Modi’s Comeback! – The Economic Rationale…

NDA coalition led by Prime Minister Narendra Modi has made an emphatic comeback after a bitterly fought and a vitriolic campaign! Despite the distress in rural economy, joblessness and disruptions caused due to various measures taken during the last five years, the nation has put back its faith in the government. So, how has Modi did it?? What has clicked with the masses? Here is a look at the economic rationale for the victory.

The biggest and the boldest economic measure undertaken during last five years was the decision on demonetization. It may be recalled that the menace of black money was among the biggest issue during the election in 2014. The measure was out of the blue and caused considerable short term disruption yet seems to have struck a chord with the people of the country. While the measure did not help get rid of black money as most of the currency notes came back to banking system, yet it has created a sense of caution among the segments of the economy such as real estate dealing in black money. However, the fight against the black money is still on and the next five years are certain to see more unanticipated measures!

The next important decision was implementation of GST, being deliberate upon for over a decade. While it would not be correct to give entire credit to this government for the implementation, it does deserve extra credit for its proactive monitoring of the evolving situation and quick remedial measures to alleviate stress. The GST council met almost every month during the initial phase and took large number of steps to reduce the inconvenience being caused. Most importantly, the council was liberal and bold in its decision to reduce tax rates which probably also helped to keep the economy moving and acted as carrot to reduce the grievances of all stakeholders.

Government’s effort in providing support to the financial sector, in a fragile state five years back, is probably not sufficiently understood. Banking sector was staring at a huge pile of bad loans as a result of indiscriminate lending undertaken during 2006-12. More worryingly, huge part of this was given without adequate due diligence, a result of collusion among several corporate houses, their patron in government and bank officials. This resulted in sector’s gross NPA going beyond Rs 10 lakh crore from just about Rs 2 lakh crore. Government has pumped in almost Rs 2 lakh crore in the banks over last two years itself to maintain their credibility and confidence in the sector. The return of the government certainly spells a tougher time ahead for the economic offenders.

Banking sector consolidation is another important and bold reform undertaken by the government. This is more so considering the serious resistance put up by the employee unions and other such interests. Government is also considering a professionally managed company which would hold government’s share in all the banks and monitor them. This would further reduce government’s ability to influence their operations, lending decisions and help maintain governance standards.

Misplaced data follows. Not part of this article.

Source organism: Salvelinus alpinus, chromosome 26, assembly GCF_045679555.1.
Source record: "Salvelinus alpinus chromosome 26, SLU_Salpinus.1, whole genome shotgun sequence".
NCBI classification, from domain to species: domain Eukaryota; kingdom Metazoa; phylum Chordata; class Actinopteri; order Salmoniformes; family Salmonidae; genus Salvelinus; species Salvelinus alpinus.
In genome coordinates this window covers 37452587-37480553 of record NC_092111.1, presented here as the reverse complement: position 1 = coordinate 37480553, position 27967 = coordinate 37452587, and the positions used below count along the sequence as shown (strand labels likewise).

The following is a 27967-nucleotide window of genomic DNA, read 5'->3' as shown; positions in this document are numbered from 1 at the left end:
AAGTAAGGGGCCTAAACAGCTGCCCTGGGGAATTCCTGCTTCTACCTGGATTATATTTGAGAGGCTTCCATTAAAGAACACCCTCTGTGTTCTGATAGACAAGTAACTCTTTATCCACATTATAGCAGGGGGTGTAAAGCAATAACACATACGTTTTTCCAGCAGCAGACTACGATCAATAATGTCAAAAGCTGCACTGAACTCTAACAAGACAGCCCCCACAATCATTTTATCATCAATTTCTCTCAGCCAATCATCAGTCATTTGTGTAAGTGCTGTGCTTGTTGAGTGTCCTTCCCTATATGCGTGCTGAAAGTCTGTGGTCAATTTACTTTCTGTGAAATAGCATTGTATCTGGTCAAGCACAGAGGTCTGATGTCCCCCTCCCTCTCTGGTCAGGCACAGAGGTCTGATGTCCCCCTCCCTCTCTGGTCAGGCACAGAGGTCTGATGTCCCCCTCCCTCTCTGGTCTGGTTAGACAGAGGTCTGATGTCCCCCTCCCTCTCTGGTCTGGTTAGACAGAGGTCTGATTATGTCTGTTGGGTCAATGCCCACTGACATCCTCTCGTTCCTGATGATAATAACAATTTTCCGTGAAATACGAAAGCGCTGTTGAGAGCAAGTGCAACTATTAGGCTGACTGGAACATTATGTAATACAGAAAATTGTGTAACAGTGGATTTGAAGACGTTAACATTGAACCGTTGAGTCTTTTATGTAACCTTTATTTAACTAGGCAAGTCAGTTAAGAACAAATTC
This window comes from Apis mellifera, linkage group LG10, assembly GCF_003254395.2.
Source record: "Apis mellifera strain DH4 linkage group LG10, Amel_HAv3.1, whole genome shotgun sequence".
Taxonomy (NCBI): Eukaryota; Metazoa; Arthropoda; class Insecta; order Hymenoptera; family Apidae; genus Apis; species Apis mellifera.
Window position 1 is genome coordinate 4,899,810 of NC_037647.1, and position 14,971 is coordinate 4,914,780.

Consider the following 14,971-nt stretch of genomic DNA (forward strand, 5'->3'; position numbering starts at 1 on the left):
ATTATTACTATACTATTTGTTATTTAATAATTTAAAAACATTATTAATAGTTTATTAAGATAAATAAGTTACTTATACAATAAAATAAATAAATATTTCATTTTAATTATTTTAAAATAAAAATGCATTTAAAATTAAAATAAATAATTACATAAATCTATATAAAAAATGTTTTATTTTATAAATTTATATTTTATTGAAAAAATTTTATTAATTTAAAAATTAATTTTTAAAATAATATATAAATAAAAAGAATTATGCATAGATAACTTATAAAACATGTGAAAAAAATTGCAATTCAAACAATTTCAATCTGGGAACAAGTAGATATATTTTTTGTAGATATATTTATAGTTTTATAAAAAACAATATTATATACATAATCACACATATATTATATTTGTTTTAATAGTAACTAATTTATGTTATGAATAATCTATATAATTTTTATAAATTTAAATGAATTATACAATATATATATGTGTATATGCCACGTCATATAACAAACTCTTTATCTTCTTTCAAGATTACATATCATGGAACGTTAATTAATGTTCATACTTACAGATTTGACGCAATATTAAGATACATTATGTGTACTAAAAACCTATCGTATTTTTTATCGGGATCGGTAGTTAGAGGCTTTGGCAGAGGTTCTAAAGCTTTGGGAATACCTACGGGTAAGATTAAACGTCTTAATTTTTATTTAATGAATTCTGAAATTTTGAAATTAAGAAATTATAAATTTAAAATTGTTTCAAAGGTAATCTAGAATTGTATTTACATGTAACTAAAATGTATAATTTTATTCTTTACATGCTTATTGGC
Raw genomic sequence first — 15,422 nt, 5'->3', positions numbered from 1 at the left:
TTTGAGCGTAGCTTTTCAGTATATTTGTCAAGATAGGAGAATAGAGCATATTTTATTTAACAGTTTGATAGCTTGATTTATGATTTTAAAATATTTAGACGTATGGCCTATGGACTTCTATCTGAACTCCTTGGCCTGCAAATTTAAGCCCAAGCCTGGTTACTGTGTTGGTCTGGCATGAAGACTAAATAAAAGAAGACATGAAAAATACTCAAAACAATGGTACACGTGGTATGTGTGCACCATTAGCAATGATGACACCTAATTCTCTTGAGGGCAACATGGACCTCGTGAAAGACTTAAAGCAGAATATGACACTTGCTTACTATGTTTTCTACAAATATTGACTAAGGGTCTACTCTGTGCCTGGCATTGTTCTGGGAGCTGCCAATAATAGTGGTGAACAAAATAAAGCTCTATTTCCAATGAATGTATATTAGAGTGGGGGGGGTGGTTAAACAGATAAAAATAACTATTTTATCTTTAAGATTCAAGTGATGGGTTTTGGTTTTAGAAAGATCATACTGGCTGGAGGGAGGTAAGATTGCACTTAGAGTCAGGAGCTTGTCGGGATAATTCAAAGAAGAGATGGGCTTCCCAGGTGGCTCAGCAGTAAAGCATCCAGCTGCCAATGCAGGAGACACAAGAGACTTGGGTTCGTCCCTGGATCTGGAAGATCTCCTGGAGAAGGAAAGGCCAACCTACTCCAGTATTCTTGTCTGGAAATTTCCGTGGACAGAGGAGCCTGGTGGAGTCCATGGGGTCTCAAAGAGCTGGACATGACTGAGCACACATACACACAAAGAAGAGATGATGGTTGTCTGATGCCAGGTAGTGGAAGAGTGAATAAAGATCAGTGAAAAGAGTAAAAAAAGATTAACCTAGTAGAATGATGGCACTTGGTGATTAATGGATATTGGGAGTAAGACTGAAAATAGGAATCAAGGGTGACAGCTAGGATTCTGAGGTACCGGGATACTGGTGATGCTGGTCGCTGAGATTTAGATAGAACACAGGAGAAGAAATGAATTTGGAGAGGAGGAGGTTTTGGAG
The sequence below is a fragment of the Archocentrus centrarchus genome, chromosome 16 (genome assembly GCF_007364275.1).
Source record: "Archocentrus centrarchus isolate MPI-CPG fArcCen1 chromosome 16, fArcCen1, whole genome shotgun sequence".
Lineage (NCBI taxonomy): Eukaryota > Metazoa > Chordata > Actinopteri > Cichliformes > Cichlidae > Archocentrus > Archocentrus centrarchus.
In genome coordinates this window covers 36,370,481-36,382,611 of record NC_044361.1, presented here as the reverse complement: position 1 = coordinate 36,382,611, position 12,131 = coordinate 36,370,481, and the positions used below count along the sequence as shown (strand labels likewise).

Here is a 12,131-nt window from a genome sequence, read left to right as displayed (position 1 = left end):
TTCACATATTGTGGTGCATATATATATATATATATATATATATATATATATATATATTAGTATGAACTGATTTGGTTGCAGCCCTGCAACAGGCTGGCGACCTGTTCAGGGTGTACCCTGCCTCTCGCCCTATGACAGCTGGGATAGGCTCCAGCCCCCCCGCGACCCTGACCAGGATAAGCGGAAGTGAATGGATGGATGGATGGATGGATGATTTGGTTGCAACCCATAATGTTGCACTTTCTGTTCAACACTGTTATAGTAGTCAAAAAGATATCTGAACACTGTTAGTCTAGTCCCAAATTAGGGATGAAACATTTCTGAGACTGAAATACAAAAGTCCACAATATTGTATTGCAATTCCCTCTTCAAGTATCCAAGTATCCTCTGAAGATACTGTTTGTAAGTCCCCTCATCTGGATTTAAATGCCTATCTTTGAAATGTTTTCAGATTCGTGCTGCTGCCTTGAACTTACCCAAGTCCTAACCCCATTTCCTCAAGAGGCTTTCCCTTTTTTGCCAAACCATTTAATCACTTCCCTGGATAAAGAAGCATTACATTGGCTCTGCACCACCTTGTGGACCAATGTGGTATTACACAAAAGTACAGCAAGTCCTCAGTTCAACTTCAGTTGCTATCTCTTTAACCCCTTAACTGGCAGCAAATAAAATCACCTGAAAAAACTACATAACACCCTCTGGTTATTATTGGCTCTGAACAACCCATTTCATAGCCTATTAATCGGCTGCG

Insolvency & bankruptcy code (IBC) is another important reform, more so, as this was conceptualized and implemented during the last five years itself. The committee to provide the framework for this law was formed towards the end of 2014 which submitted its report within a year. The law was passed soon after and was in place within next one year. Even though the code is still trying to find its feet, it has dramatically changed the behavior of corporate houses that used to consider companies as their personal property and would find a legal recourse to retain control despite defaulting on loans. IBC gives lenders the power to wrest control over a defaulting company in one swipe.

Initiation of mechanism for transparent auction of national resources primarily coal and other mines is another important achievement. While ‘Make in India’ has not been able to make much progress, indigenization of defense manufacturing as a part of this, having huge long term implication, does have gained some ground. It may be noted that nation spends something like Rs 1 lakh crore every year on arms, ammunition and other defense needs which are capital in nature. Most of these are technology driven, high margin items and indigenization would not only precious foreign exchange for the nation but also offers an opportunity for exports.

Yet, it is probably the socio-economic issues such as Jan Dhan Yojana, direct benefit transfer ensuring transparent transfer of funds to the beneficiary and social issues such as gas cylinders in every house, medical insurance, toilets and so on which caught the attention of the nation more than the economic issues.

So, what next?? End of the road for economic offenders, for sure. Corporate governance and business practices will have to realign and get used to a new normal. Land and property records digitization could be done more vigorously to reduce benami properties.

Will Rs 2,000 note also find its way out??!

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